As he put an cross of ash on my forehead he repeated the words of Genesis: "Remember that you are dust, and unto dust you shall return" and enjoined me to remember my baptism "and be glad." It was a lovely ritual.

As I took the tour of GW and walked back to the metro, I saw a handful of other people with ash smudges on their forehead. As Mormons, we generally wear our religion privately, but it felt interesting to be openly and easily identified as a Christian at first glance, reminding me in a way of Jews wearing a yarmulke or Muslim women a covering of some kind. It felt strange at first to be so open (this coming from a guy who spent 2 years trying to convince pretty much everyone he met to be Mormon!) about religion, I don't really know why. But I liked it.

There is a term known as 'holy envy,' coined by Swedish theologian Krister Stendahl (and according to that wikipedia page it came about when he was defending the LDS Church's right to build a temple in Stockholm!), which I think is a great idea. To me it means that, while remaining committed to your own faith and religion, you can look at and enjoy and, on some non-sinful level, be envious of the traditions and rituals and doctrines of other churches or philosophies. That is how I feel about Ash Wednesday. I don't think there are any reasons why we as Mormons don't commemorate it other than simple cultural ones, and it was fascinating and edifying to participate in another church's remembrance of it. I felt a little bit more connected to the larger Christian world knowing that thousands and thousands of other people were doing the same thing today. I'm glad I was early and stumbled onto the chance to finally take part in this wonderful tradition.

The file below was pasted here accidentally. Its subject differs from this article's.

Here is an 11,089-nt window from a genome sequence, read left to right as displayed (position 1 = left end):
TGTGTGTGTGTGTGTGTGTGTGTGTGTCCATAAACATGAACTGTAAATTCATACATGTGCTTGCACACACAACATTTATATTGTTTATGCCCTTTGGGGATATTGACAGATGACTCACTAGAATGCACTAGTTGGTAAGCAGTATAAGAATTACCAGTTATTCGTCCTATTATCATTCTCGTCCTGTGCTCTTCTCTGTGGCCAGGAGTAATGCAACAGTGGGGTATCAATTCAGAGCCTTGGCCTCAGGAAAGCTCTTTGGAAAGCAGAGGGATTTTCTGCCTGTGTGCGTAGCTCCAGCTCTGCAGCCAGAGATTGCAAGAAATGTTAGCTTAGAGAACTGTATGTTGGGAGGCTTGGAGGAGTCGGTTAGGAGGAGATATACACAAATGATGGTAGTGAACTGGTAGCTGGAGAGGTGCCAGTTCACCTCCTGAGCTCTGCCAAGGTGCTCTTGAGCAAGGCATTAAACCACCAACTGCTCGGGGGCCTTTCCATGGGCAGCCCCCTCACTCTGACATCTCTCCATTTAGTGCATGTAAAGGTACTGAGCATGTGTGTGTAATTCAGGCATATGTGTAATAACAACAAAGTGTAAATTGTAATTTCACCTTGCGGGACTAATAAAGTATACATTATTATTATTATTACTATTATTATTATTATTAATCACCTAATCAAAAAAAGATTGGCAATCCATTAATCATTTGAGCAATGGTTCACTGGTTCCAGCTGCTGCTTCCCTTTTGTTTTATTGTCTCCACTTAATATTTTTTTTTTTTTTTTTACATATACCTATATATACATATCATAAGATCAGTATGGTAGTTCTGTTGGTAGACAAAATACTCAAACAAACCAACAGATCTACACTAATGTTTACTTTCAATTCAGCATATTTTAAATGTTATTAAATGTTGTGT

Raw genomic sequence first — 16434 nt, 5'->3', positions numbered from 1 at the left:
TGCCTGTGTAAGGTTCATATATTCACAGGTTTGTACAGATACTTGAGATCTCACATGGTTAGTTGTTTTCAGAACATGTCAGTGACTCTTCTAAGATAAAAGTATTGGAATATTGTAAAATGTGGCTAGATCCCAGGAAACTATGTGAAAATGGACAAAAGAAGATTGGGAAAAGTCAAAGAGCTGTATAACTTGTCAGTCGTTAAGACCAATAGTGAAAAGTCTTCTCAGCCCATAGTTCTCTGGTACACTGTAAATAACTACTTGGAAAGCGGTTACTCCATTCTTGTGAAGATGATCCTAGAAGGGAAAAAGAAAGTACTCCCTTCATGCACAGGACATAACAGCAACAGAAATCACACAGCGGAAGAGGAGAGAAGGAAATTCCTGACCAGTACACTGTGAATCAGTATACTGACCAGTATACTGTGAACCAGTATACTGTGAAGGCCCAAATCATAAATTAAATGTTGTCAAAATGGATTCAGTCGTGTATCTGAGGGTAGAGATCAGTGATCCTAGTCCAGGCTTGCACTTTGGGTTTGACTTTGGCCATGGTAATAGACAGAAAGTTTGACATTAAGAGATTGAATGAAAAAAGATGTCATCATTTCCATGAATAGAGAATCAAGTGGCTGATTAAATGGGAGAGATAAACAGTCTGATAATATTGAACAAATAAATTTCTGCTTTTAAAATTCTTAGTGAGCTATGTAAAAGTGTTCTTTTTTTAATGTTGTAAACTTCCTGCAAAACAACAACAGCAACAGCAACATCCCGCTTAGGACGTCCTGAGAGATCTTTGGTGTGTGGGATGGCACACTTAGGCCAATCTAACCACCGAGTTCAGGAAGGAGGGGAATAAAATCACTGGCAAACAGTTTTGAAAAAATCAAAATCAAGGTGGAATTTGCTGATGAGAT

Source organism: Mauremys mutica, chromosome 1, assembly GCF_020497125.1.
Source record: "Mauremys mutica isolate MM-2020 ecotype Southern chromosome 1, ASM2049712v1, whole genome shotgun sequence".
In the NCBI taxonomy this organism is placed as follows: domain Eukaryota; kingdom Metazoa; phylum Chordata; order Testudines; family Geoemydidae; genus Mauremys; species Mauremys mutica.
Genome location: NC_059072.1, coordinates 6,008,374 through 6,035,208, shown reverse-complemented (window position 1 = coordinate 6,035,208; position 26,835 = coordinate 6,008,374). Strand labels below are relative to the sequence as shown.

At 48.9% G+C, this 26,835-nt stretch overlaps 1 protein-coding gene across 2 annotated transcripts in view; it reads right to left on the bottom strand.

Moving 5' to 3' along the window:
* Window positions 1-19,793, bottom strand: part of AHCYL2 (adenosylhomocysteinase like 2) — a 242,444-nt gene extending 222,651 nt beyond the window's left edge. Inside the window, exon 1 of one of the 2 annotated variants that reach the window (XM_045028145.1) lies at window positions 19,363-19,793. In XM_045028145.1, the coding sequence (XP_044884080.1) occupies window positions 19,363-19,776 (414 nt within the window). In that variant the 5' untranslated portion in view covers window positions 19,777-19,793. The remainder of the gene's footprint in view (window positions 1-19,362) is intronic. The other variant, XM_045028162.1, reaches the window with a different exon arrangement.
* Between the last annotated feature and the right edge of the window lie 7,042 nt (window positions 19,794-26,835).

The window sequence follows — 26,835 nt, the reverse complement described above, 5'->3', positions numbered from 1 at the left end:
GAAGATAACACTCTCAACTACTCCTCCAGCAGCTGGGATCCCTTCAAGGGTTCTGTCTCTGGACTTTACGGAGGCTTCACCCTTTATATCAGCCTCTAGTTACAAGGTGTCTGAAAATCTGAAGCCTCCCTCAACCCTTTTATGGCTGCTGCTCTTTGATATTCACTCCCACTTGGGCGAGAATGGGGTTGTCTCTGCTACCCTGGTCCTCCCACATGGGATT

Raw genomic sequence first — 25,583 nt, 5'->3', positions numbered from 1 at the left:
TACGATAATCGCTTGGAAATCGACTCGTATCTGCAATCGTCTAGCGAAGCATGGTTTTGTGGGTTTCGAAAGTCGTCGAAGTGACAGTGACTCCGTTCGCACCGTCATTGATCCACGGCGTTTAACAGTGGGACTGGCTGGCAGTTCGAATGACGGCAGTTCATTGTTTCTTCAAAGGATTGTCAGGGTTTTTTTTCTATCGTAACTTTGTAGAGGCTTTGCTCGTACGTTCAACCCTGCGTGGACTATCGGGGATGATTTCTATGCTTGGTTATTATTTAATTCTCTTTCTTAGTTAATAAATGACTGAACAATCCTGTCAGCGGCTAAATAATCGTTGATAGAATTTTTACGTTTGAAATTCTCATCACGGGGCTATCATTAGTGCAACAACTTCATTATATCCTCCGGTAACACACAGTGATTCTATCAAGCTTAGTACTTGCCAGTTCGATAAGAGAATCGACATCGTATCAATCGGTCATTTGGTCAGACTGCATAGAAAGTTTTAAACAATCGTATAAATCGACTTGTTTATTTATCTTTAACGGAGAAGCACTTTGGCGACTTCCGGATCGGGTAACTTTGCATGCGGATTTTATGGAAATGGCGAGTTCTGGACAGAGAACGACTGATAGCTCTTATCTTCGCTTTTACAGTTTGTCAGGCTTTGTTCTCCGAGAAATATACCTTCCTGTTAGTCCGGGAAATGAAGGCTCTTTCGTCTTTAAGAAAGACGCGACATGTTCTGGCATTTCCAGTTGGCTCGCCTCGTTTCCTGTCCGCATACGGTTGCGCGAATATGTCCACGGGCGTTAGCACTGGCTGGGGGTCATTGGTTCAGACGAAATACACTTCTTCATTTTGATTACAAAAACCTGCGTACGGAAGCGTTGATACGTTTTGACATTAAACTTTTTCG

It's a beautiful day today to confess your sins to God and remember the sacrifice of Jesus for each of us.

Thursday, February 4, 2010

Ask me no Questions

I really really hope Obama succeeds in ending the "Don't Ask, Don't Tell" policy. It's dumb, discriminatory, and based on baseless fears. And thank goodness for parody to fully illuminate just how ridiculous it is:

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Troop morale? You've got bigger stuff to worry about when you're getting shot at and blown up by roadside bombs than whether the guy next to you thinks guys are hot. Sorry, it will be a minimal problem, if at all, and even then certainly very temporary.